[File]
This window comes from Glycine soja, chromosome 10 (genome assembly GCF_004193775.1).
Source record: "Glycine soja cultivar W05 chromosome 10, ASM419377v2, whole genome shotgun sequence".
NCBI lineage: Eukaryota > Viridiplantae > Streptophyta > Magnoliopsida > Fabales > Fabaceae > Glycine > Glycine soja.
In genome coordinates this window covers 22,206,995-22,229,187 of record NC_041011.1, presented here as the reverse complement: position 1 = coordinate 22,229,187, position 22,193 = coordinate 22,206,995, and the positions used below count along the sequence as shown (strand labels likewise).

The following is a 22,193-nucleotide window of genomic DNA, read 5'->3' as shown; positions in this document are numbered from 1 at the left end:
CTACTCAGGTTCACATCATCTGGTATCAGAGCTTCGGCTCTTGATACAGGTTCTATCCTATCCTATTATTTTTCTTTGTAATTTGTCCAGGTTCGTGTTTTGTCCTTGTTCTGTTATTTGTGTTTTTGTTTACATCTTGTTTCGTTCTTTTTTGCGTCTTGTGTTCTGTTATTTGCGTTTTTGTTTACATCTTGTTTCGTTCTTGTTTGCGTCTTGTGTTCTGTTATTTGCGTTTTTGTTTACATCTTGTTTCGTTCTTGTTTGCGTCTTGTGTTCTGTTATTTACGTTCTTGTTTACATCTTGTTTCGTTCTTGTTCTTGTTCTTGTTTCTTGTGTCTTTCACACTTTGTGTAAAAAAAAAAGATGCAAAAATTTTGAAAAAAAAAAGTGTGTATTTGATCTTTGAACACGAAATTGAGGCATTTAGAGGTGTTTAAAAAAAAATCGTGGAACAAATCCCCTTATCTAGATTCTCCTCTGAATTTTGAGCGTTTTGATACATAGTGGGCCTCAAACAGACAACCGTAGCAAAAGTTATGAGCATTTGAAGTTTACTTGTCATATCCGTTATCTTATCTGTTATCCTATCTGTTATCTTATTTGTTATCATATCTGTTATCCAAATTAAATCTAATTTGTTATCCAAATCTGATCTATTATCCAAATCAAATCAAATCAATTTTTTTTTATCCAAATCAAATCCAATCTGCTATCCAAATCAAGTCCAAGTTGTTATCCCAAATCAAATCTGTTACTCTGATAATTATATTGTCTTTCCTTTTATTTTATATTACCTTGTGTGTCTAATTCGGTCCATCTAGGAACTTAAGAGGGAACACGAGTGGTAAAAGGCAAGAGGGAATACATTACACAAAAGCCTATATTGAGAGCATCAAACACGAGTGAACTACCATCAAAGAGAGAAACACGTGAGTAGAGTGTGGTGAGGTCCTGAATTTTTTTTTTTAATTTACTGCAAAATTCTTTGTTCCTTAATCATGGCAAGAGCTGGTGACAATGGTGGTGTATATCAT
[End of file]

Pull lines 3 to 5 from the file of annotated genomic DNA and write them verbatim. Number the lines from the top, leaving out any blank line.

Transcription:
NCBI lineage: Eukaryota > Viridiplantae > Streptophyta > Magnoliopsida > Fabales > Fabaceae > Glycine > Glycine soja.
In genome coordinates this window covers 22,206,995-22,229,187 of record NC_041011.1, presented here as the reverse complement: position 1 = coordinate 22,229,187, position 22,193 = coordinate 22,206,995, and the positions used below count along the sequence as shown (strand labels likewise).

The following is a 22,193-nucleotide window of genomic DNA, read 5'->3' as shown; positions in this document are numbered from 1 at the left end: